Hispanic Heritage Month is over, but cultural awareness is not

Aric Huffman and Ethan Henry

Hispanic Heritage Month is drawing to a close on Friday, Oct. 15. The University of Alabama has continued its celebration with a multitude of events, organizations and individuals that aim to honor the contributions of the Hispanic community and call attention to the hardships and prejudices held against them throughout history and the present. 

Many see Hispanic Heritage Month as a time not only to commemorate the Hispanic community, but also to create dialogue and an opportunity for learning. 

“Don’t refrain from using this opportunity to learn more about the people around you,” said Sarah Moody, the director of the Latin American, Caribbean and Latinx Studies program. 

The University of Alabama has about 2,000 Hispanic students, making up 5.3% of the student population

Although it is referred to as Hispanic Heritage Month, Moody said cultural awareness should be a lifelong thought rather than an annual celebration.

“At UA, [Hispanic/Latino Heritage Month] means that there are more events driving the conversation of the Hispanic/Latinx community,” Moody said.  

The Division of Diversity, Equity and Inclusion featured events over the course of the month, including movies, book discussions, art exhibitions and speakers. 

Even though Hispanic Heritage Month is almost over, there are still ongoing events that students can participate in, such as the Hostile Terrain 94 Exhibit in Maxwell Hall, which is open until Friday, Oct. 15. The exhibit displays over 3,200 toe tags that symbolize migrants from the 1990s to 2019 who died attempting to cross Arizona’s Sonoran Desert.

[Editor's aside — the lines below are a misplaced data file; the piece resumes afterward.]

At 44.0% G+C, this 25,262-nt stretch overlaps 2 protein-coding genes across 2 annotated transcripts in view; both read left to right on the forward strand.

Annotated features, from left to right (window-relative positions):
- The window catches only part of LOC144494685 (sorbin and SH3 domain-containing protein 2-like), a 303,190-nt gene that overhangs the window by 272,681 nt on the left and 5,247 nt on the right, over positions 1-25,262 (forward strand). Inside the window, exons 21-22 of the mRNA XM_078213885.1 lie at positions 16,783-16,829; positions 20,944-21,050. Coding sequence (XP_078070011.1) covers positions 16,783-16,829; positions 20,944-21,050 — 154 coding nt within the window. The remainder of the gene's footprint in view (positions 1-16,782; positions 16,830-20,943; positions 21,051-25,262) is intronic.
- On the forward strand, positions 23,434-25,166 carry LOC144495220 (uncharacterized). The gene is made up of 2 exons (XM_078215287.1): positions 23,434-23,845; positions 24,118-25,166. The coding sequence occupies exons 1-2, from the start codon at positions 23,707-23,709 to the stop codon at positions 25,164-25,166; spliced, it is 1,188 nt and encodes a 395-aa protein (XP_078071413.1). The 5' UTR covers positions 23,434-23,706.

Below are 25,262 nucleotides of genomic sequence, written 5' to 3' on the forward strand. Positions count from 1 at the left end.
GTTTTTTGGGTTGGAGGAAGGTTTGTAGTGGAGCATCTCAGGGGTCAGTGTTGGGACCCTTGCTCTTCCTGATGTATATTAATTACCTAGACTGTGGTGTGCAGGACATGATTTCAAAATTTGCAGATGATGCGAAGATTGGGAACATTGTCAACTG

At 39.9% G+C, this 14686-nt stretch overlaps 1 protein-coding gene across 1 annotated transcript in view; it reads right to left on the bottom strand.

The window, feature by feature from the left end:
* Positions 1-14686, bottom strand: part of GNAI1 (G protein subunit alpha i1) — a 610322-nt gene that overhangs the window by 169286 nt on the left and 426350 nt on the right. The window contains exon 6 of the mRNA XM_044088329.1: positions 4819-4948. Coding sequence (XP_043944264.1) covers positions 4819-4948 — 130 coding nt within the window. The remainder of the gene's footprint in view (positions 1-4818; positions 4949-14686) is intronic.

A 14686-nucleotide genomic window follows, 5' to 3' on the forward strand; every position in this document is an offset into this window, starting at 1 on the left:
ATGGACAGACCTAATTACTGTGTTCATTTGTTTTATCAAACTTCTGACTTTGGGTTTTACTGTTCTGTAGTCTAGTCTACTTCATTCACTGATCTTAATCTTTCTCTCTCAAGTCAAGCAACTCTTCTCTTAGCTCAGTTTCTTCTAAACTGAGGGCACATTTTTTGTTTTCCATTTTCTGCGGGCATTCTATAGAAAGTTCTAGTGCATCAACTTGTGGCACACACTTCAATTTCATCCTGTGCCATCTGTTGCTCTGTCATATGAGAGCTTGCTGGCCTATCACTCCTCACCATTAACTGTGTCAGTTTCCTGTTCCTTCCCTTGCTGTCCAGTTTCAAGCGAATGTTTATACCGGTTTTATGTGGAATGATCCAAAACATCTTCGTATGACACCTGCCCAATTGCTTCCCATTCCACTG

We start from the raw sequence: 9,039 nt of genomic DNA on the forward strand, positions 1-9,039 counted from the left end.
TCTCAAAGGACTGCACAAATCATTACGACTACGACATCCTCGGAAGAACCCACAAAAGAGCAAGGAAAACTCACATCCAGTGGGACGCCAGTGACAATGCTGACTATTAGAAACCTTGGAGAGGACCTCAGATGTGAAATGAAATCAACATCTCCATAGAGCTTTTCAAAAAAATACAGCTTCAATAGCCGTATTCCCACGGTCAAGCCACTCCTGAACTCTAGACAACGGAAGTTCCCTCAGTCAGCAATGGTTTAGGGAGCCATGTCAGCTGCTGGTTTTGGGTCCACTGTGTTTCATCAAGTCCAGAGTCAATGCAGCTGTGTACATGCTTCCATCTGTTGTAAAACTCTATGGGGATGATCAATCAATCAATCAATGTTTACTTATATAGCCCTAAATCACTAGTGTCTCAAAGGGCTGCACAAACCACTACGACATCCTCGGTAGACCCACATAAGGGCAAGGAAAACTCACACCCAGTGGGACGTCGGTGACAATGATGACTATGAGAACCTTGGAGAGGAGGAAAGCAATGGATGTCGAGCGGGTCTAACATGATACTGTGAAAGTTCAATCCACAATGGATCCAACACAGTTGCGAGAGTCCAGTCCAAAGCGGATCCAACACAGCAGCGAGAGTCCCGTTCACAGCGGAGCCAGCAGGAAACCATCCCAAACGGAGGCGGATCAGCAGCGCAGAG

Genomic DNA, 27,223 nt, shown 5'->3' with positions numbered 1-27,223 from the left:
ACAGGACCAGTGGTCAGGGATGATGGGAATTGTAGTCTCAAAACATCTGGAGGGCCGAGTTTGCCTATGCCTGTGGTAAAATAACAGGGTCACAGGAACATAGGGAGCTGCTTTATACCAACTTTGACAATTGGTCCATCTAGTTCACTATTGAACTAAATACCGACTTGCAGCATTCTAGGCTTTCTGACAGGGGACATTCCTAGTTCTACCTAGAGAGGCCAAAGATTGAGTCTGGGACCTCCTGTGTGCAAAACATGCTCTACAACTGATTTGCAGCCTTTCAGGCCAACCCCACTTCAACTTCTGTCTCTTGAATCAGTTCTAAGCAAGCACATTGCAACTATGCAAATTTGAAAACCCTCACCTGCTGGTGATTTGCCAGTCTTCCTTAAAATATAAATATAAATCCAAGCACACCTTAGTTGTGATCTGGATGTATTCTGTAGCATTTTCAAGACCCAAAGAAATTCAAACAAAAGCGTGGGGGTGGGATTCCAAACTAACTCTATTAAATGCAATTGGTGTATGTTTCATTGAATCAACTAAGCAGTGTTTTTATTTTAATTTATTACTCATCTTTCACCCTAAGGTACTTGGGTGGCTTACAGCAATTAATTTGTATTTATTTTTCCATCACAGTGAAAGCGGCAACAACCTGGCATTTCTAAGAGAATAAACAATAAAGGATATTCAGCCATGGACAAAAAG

The Division of DEI was not alone in its celebration. On Wednesday, Oct. 6, the Women and Gender Resource Center hosted Borderless, a panel on the subject of immigration, at the UA Student Center. The WGRC held the discussion to “dispel stereotypes and misinformation surrounding the issue of immigration.” 

“We wanted the people participating in this discussion to be able to share their real life, often painful, experiences in order for people to be more aware of the actual circumstances that surround immigration in this country,” the organization said. 

Students can get involved through clubs like the Hispanic-Latino Association and Las Doñas, which both focus on strengthening the community on campus. 

Currently, Marcella Martinez, a junior majoring in economics and political science, and Pedro Reyes, a junior majoring in political science and criminal justice, are reintroducing the Hispanic-Latino Organization to campus. They plan to have the organization active next year. 

“Don’t be afraid to try new things,” Moody said. “Branch out. If you’re just curious, simply check out what opportunities this campus has to offer. Go with a friend, if that helps. If you have any interest in any events or classes relating to Latin America, then go for it; it’s worth giving a try.”

Questions? Email the Culture desk at [email protected].